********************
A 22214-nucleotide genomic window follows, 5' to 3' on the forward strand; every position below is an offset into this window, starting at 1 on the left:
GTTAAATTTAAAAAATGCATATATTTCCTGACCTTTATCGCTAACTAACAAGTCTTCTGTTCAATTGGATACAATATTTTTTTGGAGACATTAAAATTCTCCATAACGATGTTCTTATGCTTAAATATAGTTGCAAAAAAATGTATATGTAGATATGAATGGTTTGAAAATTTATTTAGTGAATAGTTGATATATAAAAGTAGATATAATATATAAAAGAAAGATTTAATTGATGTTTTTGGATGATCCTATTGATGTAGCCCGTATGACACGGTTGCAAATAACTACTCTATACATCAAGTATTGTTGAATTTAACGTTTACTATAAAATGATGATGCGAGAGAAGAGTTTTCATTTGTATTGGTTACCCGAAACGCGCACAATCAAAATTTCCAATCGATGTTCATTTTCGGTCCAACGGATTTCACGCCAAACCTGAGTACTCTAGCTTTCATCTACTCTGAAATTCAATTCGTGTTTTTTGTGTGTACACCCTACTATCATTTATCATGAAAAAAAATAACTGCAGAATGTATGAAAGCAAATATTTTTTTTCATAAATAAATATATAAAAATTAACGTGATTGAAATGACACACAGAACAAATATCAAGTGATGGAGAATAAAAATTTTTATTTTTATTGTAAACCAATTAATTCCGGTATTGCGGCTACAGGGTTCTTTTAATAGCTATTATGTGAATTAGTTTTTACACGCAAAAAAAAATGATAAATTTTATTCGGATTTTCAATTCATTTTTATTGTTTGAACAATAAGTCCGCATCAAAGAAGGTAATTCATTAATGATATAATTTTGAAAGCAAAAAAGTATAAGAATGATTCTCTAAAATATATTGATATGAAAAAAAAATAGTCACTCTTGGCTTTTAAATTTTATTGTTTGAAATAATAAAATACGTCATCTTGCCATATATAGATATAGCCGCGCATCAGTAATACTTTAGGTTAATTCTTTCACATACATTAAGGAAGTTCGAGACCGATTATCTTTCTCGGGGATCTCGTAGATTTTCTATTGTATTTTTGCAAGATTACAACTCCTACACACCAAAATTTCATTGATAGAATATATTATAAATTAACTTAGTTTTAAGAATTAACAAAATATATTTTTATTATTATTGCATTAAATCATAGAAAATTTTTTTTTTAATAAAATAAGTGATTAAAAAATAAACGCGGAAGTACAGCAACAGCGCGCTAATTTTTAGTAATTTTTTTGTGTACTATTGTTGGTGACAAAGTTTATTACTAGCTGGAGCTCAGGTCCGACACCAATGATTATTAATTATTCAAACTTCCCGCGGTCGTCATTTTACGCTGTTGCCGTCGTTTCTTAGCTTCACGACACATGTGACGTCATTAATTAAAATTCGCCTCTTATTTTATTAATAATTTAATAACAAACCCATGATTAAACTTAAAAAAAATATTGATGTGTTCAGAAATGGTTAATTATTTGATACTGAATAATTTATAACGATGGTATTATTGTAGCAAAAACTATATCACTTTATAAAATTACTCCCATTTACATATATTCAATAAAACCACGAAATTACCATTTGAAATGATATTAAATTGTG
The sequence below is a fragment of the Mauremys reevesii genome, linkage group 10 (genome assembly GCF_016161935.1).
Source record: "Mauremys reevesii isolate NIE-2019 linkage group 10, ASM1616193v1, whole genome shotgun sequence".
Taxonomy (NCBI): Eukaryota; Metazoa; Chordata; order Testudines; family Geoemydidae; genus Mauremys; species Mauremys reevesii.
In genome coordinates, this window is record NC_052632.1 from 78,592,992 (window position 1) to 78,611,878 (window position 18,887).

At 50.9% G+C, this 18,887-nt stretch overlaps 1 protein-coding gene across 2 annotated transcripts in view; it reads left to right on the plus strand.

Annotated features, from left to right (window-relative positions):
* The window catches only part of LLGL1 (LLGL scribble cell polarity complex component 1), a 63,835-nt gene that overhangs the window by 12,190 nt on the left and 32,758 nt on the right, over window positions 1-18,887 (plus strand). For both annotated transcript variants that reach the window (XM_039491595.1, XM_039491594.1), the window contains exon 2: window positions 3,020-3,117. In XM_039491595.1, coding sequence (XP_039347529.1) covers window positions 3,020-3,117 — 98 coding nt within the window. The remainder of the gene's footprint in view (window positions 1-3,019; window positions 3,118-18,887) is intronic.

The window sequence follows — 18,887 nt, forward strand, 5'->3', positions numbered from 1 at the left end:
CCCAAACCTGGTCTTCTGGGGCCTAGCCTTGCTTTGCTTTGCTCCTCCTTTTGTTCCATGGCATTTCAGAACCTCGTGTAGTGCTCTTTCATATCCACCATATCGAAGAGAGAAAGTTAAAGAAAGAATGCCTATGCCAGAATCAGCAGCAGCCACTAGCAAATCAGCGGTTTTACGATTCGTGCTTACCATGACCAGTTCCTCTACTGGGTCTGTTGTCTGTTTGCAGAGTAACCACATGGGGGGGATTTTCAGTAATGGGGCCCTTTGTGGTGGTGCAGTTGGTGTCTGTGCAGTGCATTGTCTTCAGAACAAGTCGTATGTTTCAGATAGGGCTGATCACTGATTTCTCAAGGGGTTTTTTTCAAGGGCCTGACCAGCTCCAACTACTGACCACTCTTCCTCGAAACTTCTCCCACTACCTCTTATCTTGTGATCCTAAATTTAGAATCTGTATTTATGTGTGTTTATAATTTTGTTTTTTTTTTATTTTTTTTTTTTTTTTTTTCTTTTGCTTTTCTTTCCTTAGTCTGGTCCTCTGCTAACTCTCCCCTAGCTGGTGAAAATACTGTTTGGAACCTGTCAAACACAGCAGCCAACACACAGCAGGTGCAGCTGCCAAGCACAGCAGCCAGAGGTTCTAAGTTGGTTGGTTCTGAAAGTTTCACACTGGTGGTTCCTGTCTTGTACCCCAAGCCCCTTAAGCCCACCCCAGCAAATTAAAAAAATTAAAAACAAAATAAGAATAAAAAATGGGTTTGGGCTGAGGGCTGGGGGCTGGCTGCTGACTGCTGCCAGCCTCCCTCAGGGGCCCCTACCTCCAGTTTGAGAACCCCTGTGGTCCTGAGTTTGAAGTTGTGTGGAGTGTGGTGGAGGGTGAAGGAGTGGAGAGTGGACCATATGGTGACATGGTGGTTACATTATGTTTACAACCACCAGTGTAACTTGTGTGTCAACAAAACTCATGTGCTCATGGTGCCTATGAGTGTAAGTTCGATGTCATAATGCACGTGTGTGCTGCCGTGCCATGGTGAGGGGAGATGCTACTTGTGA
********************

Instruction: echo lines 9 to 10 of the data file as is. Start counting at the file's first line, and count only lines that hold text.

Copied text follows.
* The window catches only part of LLGL1 (LLGL scribble cell polarity complex component 1), a 63,835-nt gene that overhangs the window by 12,190 nt on the left and 32,758 nt on the right, over window positions 1-18,887 (plus strand). For both annotated transcript variants that reach the window (XM_039491595.1, XM_039491594.1), the window contains exon 2: window positions 3,020-3,117. In XM_039491595.1, coding sequence (XP_039347529.1) covers window positions 3,020-3,117 — 98 coding nt within the window. The remainder of the gene's footprint in view (window positions 1-3,019; window positions 3,118-18,887) is intronic.

The window sequence follows — 18,887 nt, forward strand, 5'->3', positions numbered from 1 at the left end: